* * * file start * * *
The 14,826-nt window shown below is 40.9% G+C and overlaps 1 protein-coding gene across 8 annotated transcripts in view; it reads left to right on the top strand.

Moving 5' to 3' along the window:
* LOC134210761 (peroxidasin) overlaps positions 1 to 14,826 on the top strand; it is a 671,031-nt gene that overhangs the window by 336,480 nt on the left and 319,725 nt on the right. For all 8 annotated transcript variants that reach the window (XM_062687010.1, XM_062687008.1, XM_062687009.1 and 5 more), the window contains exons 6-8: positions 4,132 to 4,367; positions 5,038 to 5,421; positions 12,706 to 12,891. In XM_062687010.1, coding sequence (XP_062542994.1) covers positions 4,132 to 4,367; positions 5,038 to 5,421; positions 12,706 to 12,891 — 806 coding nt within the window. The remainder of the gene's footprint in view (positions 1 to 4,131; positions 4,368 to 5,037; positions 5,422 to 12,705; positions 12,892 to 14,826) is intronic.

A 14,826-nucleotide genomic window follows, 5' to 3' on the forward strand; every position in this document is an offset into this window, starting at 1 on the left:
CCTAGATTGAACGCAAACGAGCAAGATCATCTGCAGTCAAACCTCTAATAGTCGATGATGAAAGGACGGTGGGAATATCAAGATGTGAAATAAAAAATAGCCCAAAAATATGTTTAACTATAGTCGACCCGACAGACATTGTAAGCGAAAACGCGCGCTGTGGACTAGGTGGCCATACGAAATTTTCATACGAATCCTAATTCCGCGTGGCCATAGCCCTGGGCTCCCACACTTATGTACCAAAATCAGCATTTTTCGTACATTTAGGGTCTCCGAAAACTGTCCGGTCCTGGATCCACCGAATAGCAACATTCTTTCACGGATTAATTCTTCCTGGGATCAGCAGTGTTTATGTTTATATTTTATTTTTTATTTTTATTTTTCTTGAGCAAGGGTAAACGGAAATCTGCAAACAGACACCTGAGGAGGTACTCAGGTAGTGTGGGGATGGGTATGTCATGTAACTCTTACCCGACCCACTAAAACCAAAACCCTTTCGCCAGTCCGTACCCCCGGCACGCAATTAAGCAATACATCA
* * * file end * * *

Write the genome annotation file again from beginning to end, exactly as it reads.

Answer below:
The 14,826-nt window shown below is 40.9% G+C and overlaps 1 protein-coding gene across 8 annotated transcripts in view; it reads left to right on the top strand.

Moving 5' to 3' along the window:
* LOC134210761 (peroxidasin) overlaps positions 1 to 14,826 on the top strand; it is a 671,031-nt gene that overhangs the window by 336,480 nt on the left and 319,725 nt on the right. For all 8 annotated transcript variants that reach the window (XM_062687010.1, XM_062687008.1, XM_062687009.1 and 5 more), the window contains exons 6-8: positions 4,132 to 4,367; positions 5,038 to 5,421; positions 12,706 to 12,891. In XM_062687010.1, coding sequence (XP_062542994.1) covers positions 4,132 to 4,367; positions 5,038 to 5,421; positions 12,706 to 12,891 — 806 coding nt within the window. The remainder of the gene's footprint in view (positions 1 to 4,131; positions 4,368 to 5,037; positions 5,422 to 12,705; positions 12,892 to 14,826) is intronic.

A 14,826-nucleotide genomic window follows, 5' to 3' on the forward strand; every position in this document is an offset into this window, starting at 1 on the left:
CCTAGATTGAACGCAAACGAGCAAGATCATCTGCAGTCAAACCTCTAATAGTCGATGATGAAAGGACGGTGGGAATATCAAGATGTGAAATAAAAAATAGCCCAAAAATATGTTTAACTATAGTCGACCCGACAGACATTGTAAGCGAAAACGCGCGCTGTGGACTAGGTGGCCATACGAAATTTTCATACGAATCCTAATTCCGCGTGGCCATAGCCCTGGGCTCCCACACTTATGTACCAAAATCAGCATTTTTCGTACATTTAGGGTCTCCGAAAACTGTCCGGTCCTGGATCCACCGAATAGCAACATTCTTTCACGGATTAATTCTTCCTGGGATCAGCAGTGTTTATGTTTATATTTTATTTTTTATTTTTATTTTTCTTGAGCAAGGGTAAACGGAAATCTGCAAACAGACACCTGAGGAGGTACTCAGGTAGTGTGGGGATGGGTATGTCATGTAACTCTTACCCGACCCACTAAAACCAAAACCCTTTCGCCAGTCCGTACCCCCGGCACGCAATTAAGCAATACATCA